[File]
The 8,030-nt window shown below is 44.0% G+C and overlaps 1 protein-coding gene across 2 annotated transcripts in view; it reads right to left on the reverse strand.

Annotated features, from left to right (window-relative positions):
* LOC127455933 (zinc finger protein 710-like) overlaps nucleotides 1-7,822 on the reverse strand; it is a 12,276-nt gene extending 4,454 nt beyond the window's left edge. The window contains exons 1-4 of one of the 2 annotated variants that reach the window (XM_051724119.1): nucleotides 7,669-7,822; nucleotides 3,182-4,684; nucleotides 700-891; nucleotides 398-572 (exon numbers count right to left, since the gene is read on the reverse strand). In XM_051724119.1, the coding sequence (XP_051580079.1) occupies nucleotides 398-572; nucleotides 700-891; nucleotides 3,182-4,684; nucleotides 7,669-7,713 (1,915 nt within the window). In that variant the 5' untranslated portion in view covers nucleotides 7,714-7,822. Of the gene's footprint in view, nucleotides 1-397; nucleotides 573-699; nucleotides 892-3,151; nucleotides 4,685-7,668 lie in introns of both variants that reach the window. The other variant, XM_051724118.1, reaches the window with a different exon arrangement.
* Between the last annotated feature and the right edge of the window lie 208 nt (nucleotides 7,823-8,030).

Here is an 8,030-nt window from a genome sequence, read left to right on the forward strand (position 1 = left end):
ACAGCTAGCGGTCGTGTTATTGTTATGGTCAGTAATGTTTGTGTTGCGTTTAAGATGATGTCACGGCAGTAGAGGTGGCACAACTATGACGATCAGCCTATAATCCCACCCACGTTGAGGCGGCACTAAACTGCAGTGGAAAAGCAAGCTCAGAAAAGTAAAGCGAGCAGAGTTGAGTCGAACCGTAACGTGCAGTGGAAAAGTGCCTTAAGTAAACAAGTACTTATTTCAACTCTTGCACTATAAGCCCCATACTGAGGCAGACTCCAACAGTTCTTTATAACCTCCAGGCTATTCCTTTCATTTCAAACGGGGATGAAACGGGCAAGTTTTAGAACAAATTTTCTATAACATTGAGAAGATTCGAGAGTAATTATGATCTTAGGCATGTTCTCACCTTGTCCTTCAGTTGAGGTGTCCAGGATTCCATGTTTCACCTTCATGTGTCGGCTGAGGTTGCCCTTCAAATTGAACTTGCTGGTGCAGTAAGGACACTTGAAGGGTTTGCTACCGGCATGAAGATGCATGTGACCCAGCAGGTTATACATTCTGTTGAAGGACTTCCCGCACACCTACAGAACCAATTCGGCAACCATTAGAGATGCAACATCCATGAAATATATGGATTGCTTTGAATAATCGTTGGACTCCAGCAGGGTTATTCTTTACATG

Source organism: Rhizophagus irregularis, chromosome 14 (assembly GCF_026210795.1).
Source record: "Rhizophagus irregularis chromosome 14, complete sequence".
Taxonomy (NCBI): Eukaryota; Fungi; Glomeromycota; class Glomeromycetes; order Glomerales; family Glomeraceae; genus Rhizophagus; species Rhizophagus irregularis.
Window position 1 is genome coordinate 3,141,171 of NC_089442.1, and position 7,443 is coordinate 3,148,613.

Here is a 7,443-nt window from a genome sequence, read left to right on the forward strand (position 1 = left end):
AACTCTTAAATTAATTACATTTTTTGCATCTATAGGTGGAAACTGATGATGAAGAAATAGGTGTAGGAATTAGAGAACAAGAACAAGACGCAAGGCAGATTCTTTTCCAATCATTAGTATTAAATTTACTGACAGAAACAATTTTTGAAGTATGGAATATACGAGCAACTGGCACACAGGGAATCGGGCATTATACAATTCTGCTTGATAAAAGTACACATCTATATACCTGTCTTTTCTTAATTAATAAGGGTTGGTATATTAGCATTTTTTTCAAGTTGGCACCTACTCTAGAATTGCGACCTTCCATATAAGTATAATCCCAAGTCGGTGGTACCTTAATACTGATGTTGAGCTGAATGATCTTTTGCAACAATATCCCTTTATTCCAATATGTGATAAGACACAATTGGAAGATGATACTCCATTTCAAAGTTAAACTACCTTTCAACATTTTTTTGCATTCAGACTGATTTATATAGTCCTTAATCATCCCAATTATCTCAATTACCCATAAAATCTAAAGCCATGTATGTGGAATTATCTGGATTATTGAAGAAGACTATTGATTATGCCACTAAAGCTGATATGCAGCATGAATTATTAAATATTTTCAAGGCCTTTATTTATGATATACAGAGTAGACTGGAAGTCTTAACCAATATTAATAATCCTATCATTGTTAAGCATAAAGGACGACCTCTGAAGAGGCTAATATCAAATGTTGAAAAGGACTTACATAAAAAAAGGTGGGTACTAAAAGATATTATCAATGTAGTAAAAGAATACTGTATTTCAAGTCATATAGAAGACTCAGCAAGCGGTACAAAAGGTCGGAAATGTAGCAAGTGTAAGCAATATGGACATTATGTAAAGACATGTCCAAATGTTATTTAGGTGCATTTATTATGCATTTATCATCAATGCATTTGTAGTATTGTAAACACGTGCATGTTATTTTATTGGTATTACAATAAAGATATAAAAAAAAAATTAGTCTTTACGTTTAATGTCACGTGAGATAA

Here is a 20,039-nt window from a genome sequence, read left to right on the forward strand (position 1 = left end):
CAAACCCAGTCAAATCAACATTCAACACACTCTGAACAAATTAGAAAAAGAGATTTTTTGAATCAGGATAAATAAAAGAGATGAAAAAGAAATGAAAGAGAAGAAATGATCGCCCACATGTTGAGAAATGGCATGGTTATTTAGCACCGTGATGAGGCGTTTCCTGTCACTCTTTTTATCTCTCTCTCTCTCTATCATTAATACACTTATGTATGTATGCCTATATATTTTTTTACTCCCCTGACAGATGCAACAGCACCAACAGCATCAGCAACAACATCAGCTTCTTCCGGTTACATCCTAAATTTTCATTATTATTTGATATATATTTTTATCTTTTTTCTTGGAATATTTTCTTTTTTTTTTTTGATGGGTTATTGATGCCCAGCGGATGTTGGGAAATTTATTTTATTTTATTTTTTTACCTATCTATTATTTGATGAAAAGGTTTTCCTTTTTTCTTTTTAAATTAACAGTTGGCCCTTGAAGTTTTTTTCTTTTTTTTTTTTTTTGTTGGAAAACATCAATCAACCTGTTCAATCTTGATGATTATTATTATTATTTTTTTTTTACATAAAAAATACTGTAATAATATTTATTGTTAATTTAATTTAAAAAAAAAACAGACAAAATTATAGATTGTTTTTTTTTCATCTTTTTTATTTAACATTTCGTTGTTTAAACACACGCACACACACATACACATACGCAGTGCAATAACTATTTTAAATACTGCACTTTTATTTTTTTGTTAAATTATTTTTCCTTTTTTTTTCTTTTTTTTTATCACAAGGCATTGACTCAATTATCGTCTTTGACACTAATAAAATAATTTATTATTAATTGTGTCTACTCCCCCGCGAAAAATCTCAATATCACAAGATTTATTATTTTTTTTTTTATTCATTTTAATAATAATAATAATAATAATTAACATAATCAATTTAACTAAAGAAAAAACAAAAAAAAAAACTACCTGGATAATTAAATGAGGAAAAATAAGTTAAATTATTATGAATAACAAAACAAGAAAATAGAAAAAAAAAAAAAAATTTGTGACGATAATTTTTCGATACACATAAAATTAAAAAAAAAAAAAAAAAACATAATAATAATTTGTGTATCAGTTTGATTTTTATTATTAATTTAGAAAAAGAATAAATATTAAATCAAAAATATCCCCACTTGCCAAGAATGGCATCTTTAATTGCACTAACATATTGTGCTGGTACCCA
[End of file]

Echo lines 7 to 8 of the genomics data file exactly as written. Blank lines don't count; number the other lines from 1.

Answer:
Source organism: Rhizophagus irregularis, chromosome 14 (assembly GCF_026210795.1).
Source record: "Rhizophagus irregularis chromosome 14, complete sequence".